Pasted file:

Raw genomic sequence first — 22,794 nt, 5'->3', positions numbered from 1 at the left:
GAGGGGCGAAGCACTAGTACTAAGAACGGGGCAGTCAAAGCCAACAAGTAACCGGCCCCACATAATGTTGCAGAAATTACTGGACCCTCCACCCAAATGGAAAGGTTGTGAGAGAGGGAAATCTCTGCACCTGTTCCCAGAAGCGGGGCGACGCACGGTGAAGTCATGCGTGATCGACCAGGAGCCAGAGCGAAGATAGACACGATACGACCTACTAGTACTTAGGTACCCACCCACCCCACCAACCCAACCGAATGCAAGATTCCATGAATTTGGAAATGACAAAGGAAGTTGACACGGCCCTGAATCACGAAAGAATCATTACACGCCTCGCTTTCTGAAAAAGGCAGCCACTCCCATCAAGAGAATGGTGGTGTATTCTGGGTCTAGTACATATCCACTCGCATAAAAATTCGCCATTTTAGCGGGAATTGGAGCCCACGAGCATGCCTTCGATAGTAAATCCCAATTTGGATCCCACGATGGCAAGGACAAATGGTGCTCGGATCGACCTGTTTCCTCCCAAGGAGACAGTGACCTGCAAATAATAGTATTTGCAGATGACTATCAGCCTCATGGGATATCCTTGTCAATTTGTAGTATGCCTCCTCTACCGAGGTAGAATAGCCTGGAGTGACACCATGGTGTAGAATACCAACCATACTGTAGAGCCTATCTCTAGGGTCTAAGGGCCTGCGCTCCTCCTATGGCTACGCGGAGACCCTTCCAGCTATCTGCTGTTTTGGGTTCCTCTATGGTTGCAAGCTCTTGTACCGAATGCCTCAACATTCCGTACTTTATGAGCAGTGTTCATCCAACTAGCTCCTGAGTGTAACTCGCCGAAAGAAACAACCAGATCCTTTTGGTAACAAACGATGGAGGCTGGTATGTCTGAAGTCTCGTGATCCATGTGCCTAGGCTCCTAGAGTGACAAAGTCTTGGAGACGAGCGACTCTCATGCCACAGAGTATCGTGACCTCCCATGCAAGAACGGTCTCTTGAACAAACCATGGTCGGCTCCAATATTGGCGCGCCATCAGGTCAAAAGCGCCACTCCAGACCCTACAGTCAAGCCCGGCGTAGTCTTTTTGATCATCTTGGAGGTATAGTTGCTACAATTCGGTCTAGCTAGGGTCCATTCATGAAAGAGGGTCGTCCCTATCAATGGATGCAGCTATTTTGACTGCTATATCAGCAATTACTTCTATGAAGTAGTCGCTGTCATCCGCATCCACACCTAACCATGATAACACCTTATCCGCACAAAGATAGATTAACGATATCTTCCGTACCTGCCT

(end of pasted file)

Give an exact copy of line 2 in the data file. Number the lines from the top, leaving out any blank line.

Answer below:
GAGGGGCGAAGCACTAGTACTAAGAACGGGGCAGTCAAAGCCAACAAGTAACCGGCCCCACATAATGTTGCAGAAATTACTGGACCCTCCACCCAAATGGAAAGGTTGTGAGAGAGGGAAATCTCTGCACCTGTTCCCAGAAGCGGGGCGACGCACGGTGAAGTCATGCGTGATCGACCAGGAGCCAGAGCGAAGATAGACACGATACGACCTACTAGTACTTAGGTACCCACCCACCCCACCAACCCAACCGAATGCAAGATTCCATGAATTTGGAAATGACAAAGGAAGTTGACACGGCCCTGAATCACGAAAGAATCATTACACGCCTCGCTTTCTGAAAAAGGCAGCCACTCCCATCAAGAGAATGGTGGTGTATTCTGGGTCTAGTACATATCCACTCGCATAAAAATTCGCCATTTTAGCGGGAATTGGAGCCCACGAGCATGCCTTCGATAGTAAATCCCAATTTGGATCCCACGATGGCAAGGACAAATGGTGCTCGGATCGACCTGTTTCCTCCCAAGGAGACAGTGACCTGCAAATAATAGTATTTGCAGATGACTATCAGCCTCATGGGATATCCTTGTCAATTTGTAGTATGCCTCCTCTACCGAGGTAGAATAGCCTGGAGTGACACCATGGTGTAGAATACCAACCATACTGTAGAGCCTATCTCTAGGGTCTAAGGGCCTGCGCTCCTCCTATGGCTACGCGGAGACCCTTCCAGCTATCTGCTGTTTTGGGTTCCTCTATGGTTGCAAGCTCTTGTACCGAATGCCTCAACATTCCGTACTTTATGAGCAGTGTTCATCCAACTAGCTCCTGAGTGTAACTCGCCGAAAGAAACAACCAGATCCTTTTGGTAACAAACGATGGAGGCTGGTATGTCTGAAGTCTCGTGATCCATGTGCCTAGGCTCCTAGAGTGACAAAGTCTTGGAGACGAGCGACTCTCATGCCACAGAGTATCGTGACCTCCCATGCAAGAACGGTCTCTTGAACAAACCATGGTCGGCTCCAATATTGGCGCGCCATCAGGTCAAAAGCGCCACTCCAGACCCTACAGTCAAGCCCGGCGTAGTCTTTTTGATCATCTTGGAGGTATAGTTGCTACAATTCGGTCTAGCTAGGGTCCATTCATGAAAGAGGGTCGTCCCTATCAATGGATGCAGCTATTTTGACTGCTATATCAGCAATTACTTCTATGAAGTAGTCGCTGTCATCCGCATCCACACCTAACCATGATAACACCTTATCCGCACAAAGATAGATTAACGATATCTTCCGTACCTGCCT